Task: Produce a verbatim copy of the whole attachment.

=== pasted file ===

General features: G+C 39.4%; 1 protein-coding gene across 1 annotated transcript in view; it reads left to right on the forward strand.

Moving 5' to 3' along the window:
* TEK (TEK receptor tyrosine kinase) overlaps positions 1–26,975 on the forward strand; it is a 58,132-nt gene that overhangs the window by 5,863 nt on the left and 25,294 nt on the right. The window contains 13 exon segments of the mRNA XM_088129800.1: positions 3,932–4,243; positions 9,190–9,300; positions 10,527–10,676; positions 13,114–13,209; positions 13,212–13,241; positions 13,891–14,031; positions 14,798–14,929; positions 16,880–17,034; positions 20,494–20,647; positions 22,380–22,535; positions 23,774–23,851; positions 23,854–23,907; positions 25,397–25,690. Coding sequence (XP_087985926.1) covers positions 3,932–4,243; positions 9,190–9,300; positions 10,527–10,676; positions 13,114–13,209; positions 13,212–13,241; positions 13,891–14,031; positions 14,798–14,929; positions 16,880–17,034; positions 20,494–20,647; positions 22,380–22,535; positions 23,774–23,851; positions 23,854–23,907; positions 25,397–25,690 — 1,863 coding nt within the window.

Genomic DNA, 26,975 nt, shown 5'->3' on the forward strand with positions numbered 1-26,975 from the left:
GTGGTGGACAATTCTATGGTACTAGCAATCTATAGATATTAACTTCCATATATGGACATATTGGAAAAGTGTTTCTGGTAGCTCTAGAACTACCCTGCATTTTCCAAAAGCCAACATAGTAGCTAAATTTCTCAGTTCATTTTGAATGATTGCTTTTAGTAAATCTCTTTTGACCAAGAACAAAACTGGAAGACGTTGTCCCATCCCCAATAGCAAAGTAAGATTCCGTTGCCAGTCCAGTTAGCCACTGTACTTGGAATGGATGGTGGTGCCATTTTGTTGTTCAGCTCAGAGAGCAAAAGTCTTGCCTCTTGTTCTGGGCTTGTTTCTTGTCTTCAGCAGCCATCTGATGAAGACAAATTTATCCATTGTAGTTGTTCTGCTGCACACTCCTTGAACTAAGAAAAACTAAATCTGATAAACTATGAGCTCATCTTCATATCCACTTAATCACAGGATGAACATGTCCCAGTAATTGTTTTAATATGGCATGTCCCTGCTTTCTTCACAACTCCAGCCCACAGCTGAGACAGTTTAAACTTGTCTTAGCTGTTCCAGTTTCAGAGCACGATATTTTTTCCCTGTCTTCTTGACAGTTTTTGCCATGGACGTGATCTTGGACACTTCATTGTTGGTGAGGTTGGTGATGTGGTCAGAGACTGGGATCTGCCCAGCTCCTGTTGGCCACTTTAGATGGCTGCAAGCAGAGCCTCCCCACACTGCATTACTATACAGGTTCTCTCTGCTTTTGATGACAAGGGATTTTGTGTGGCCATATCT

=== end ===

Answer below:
General features: G+C 39.4%; 1 protein-coding gene across 1 annotated transcript in view; it reads left to right on the forward strand.

Moving 5' to 3' along the window:
* TEK (TEK receptor tyrosine kinase) overlaps positions 1–26,975 on the forward strand; it is a 58,132-nt gene that overhangs the window by 5,863 nt on the left and 25,294 nt on the right. The window contains 13 exon segments of the mRNA XM_088129800.1: positions 3,932–4,243; positions 9,190–9,300; positions 10,527–10,676; positions 13,114–13,209; positions 13,212–13,241; positions 13,891–14,031; positions 14,798–14,929; positions 16,880–17,034; positions 20,494–20,647; positions 22,380–22,535; positions 23,774–23,851; positions 23,854–23,907; positions 25,397–25,690. Coding sequence (XP_087985926.1) covers positions 3,932–4,243; positions 9,190–9,300; positions 10,527–10,676; positions 13,114–13,209; positions 13,212–13,241; positions 13,891–14,031; positions 14,798–14,929; positions 16,880–17,034; positions 20,494–20,647; positions 22,380–22,535; positions 23,774–23,851; positions 23,854–23,907; positions 25,397–25,690 — 1,863 coding nt within the window.

Genomic DNA, 26,975 nt, shown 5'->3' on the forward strand with positions numbered 1-26,975 from the left:
GTGGTGGACAATTCTATGGTACTAGCAATCTATAGATATTAACTTCCATATATGGACATATTGGAAAAGTGTTTCTGGTAGCTCTAGAACTACCCTGCATTTTCCAAAAGCCAACATAGTAGCTAAATTTCTCAGTTCATTTTGAATGATTGCTTTTAGTAAATCTCTTTTGACCAAGAACAAAACTGGAAGACGTTGTCCCATCCCCAATAGCAAAGTAAGATTCCGTTGCCAGTCCAGTTAGCCACTGTACTTGGAATGGATGGTGGTGCCATTTTGTTGTTCAGCTCAGAGAGCAAAAGTCTTGCCTCTTGTTCTGGGCTTGTTTCTTGTCTTCAGCAGCCATCTGATGAAGACAAATTTATCCATTGTAGTTGTTCTGCTGCACACTCCTTGAACTAAGAAAAACTAAATCTGATAAACTATGAGCTCATCTTCATATCCACTTAATCACAGGATGAACATGTCCCAGTAATTGTTTTAATATGGCATGTCCCTGCTTTCTTCACAACTCCAGCCCACAGCTGAGACAGTTTAAACTTGTCTTAGCTGTTCCAGTTTCAGAGCACGATATTTTTTCCCTGTCTTCTTGACAGTTTTTGCCATGGACGTGATCTTGGACACTTCATTGTTGGTGAGGTTGGTGATGTGGTCAGAGACTGGGATCTGCCCAGCTCCTGTTGGCCACTTTAGATGGCTGCAAGCAGAGCCTCCCCACACTGCATTACTATACAGGTTCTCTCTGCTTTTGATGACAAGGGATTTTGTGTGGCCATATCT